|Figure 2: Immunohistochemical staining: Neoplastic cells showing (a) strong and diffuse cytoplasmic positivity for vimentin (Vimentin, x400); (b) CD31 membranous immunostaining (CD 31, x400); (c) cytoplasmic positivity for cytokeratin (Pan CK, x400); (d) Membranous positivity for epithelial membrane antigen. (EMA, x400)|
Click here to view
Rosai and colleagues first described the epithelioid phenotype of angiosarcoma in 1976, which was later documented by Fletcher and colleagues in 1991. 
It most commonly occurs in deep soft tissue of the extremities, but a variety of other rare primary sites, including the skin, thyroid gland, adrenal glands, lungs and bones are also documented in the literature.  Bacchi et al. reported the largest series of 18 cases of cutaneous EA and documented a predilection for elderly male with scalp being the commonest site.
Histologically, EA is characterized by large pleomorphic oval or polygonal epithelioid cells with abundant, eosinophilic cytoplasm, and marked nuclear atypia displaying a predominantly sheet-like growth pattern.  Some cells may exhibit intracytoplasmic vacuoles containing red blood cells. Atypical mitosis, varying degrees of hemorrhage and necrosis are readily observed.  Bacchi et al. reported presence of occasional pseudoglandular or alveolar arrangement, which was observed in our patient as well. Immunostaining with vimentin shows strong and diffuse positivity. The endothelial markers, CD31 and Factor VIII, are positive in nearly 100% cases. CD34 positivity ranges from 40% to 100%, and pancytokeratin stains more than 35% of EA. ,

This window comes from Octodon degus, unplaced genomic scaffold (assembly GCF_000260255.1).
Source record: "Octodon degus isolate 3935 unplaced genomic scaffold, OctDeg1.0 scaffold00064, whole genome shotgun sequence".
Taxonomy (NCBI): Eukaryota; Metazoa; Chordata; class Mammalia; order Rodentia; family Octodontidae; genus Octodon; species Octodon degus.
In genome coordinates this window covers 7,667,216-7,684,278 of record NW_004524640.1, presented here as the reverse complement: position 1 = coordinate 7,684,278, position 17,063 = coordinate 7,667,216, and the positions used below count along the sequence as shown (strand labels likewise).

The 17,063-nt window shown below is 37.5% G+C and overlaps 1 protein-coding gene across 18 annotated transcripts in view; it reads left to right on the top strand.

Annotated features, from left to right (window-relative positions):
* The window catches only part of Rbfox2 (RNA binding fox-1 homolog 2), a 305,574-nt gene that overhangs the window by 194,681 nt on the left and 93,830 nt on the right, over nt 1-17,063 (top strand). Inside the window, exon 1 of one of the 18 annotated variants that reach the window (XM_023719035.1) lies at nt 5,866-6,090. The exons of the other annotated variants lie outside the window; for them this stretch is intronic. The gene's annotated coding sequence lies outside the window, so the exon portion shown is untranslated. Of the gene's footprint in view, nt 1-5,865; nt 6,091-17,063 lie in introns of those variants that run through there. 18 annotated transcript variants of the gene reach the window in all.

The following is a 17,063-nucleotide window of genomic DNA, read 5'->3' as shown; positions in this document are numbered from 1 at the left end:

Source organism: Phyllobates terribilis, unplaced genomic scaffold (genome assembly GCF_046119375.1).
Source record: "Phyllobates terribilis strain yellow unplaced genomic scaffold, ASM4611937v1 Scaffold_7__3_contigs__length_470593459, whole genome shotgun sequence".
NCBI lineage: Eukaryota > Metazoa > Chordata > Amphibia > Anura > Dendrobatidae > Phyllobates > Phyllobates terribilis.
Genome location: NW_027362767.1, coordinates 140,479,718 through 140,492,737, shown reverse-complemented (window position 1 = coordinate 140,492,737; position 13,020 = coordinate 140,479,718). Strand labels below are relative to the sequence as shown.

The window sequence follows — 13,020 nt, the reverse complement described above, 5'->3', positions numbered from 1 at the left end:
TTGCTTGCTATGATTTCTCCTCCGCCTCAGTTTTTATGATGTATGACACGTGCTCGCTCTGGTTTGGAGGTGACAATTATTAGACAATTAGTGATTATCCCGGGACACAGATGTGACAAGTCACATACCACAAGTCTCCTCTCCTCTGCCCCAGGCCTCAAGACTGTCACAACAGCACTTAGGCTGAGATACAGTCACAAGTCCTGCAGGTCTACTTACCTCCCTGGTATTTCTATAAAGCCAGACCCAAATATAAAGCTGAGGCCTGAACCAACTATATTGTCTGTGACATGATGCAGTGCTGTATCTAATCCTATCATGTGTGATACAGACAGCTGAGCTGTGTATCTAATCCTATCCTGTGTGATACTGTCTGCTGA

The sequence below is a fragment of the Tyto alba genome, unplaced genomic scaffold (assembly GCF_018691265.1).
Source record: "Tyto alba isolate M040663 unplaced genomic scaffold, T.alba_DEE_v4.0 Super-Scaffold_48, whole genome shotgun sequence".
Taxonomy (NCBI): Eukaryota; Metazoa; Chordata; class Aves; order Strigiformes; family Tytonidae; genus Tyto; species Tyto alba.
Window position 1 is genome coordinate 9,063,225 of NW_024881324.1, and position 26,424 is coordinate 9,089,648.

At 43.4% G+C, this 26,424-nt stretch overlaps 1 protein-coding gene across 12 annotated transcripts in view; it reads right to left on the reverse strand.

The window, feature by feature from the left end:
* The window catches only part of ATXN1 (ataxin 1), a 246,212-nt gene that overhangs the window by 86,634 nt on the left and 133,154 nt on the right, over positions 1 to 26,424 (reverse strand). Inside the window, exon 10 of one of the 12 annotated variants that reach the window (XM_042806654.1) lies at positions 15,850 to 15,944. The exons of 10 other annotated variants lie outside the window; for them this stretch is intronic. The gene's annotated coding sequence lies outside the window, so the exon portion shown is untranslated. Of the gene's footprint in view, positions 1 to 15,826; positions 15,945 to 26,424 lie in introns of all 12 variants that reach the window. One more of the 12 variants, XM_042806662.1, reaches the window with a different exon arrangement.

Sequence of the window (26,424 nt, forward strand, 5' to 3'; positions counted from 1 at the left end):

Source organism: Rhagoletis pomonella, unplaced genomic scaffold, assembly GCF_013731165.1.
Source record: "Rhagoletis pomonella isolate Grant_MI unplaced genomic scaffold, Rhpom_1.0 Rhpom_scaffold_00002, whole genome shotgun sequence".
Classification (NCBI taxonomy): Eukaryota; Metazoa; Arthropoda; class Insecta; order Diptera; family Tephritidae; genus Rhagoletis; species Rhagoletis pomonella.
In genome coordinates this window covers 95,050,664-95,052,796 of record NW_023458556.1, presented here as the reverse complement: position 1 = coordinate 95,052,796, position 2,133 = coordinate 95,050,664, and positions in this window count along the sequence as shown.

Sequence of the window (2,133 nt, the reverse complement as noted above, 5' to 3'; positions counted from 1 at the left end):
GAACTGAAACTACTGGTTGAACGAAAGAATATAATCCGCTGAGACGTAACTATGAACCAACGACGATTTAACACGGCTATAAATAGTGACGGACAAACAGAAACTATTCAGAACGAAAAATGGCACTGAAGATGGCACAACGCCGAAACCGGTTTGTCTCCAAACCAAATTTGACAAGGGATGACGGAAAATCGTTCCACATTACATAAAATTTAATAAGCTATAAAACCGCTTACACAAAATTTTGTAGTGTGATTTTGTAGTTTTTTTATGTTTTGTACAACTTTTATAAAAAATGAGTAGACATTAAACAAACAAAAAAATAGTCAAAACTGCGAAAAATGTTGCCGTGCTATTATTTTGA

An epithelioid morphology, lack of obvious vasoformative foci and frequent cytokeratin positivity may lead to an erroneous diagnosis of poorly differentiated metastatic (or primary) carcinoma.  Histopathological features, helpful in distinguishing EA from poorly differentiated metastatic (or primary) carcinoma, include occasional intracytoplasmic vacuoles with or without red blood cells, anastomosing vascular channels and the lack of a desmoplastic reaction in the former.  Furthermore, strong immunoreactivity for vimentin, coupled with endothelial cell marker (Factor VIII, CD31, CD34), positivity renders the diagnosis of metastatic carcinoma unlikely. , The other differential diagnostic possibilities include malignant mesothelioma, malignant melanoma, epithelioid peripheral nerve sheath malignancies, epithelioid sarcoma and epithelioid hemangioendothelioma.  In addition to subtle histological differences, a panel of immunohistochemical markers, including positive staining for vascular markers and negative immunostaining for HMB-45, Melan-A, calretinin, S 100, CD45, CD30 readily excludes these diagnostic mimickers. Less aggressive epithelioid hemangioendothelioma is differentiated from EA mostly based on the latter having a greater degree of cytologic atypia and atypical mitoses.